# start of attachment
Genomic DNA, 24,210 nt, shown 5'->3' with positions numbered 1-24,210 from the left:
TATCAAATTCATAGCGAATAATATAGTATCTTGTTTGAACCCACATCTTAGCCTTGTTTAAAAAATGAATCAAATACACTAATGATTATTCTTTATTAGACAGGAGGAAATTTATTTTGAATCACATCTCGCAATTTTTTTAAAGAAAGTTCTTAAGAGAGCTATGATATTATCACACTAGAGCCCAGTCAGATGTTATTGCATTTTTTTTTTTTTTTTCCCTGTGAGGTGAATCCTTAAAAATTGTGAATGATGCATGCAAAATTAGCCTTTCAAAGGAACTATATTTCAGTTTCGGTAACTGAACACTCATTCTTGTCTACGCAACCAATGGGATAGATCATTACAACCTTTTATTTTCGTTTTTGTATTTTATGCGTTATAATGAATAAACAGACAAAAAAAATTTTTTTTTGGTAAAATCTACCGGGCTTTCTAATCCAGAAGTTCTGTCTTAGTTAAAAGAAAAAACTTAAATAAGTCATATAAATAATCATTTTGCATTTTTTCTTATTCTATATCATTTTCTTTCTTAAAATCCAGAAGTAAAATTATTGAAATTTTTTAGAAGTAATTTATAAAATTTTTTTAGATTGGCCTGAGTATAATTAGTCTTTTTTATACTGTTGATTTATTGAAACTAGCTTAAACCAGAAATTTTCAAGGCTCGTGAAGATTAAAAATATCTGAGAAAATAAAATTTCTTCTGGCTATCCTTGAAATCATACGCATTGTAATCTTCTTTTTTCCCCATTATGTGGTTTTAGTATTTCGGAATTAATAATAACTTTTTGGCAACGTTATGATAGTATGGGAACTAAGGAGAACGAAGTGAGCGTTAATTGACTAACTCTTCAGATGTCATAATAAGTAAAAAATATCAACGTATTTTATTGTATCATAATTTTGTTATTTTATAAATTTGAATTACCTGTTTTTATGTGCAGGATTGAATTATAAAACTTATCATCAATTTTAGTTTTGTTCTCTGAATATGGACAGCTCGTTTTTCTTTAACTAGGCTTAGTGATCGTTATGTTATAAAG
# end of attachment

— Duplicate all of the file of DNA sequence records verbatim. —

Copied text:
Genomic DNA, 24,210 nt, shown 5'->3' with positions numbered 1-24,210 from the left:
TATCAAATTCATAGCGAATAATATAGTATCTTGTTTGAACCCACATCTTAGCCTTGTTTAAAAAATGAATCAAATACACTAATGATTATTCTTTATTAGACAGGAGGAAATTTATTTTGAATCACATCTCGCAATTTTTTTAAAGAAAGTTCTTAAGAGAGCTATGATATTATCACACTAGAGCCCAGTCAGATGTTATTGCATTTTTTTTTTTTTTTTCCCTGTGAGGTGAATCCTTAAAAATTGTGAATGATGCATGCAAAATTAGCCTTTCAAAGGAACTATATTTCAGTTTCGGTAACTGAACACTCATTCTTGTCTACGCAACCAATGGGATAGATCATTACAACCTTTTATTTTCGTTTTTGTATTTTATGCGTTATAATGAATAAACAGACAAAAAAAATTTTTTTTTGGTAAAATCTACCGGGCTTTCTAATCCAGAAGTTCTGTCTTAGTTAAAAGAAAAAACTTAAATAAGTCATATAAATAATCATTTTGCATTTTTTCTTATTCTATATCATTTTCTTTCTTAAAATCCAGAAGTAAAATTATTGAAATTTTTTAGAAGTAATTTATAAAATTTTTTTAGATTGGCCTGAGTATAATTAGTCTTTTTTATACTGTTGATTTATTGAAACTAGCTTAAACCAGAAATTTTCAAGGCTCGTGAAGATTAAAAATATCTGAGAAAATAAAATTTCTTCTGGCTATCCTTGAAATCATACGCATTGTAATCTTCTTTTTTCCCCATTATGTGGTTTTAGTATTTCGGAATTAATAATAACTTTTTGGCAACGTTATGATAGTATGGGAACTAAGGAGAACGAAGTGAGCGTTAATTGACTAACTCTTCAGATGTCATAATAAGTAAAAAATATCAACGTATTTTATTGTATCATAATTTTGTTATTTTATAAATTTGAATTACCTGTTTTTATGTGCAGGATTGAATTATAAAACTTATCATCAATTTTAGTTTTGTTCTCTGAATATGGACAGCTCGTTTTTCTTTAACTAGGCTTAGTGATCGTTATGTTATAAAG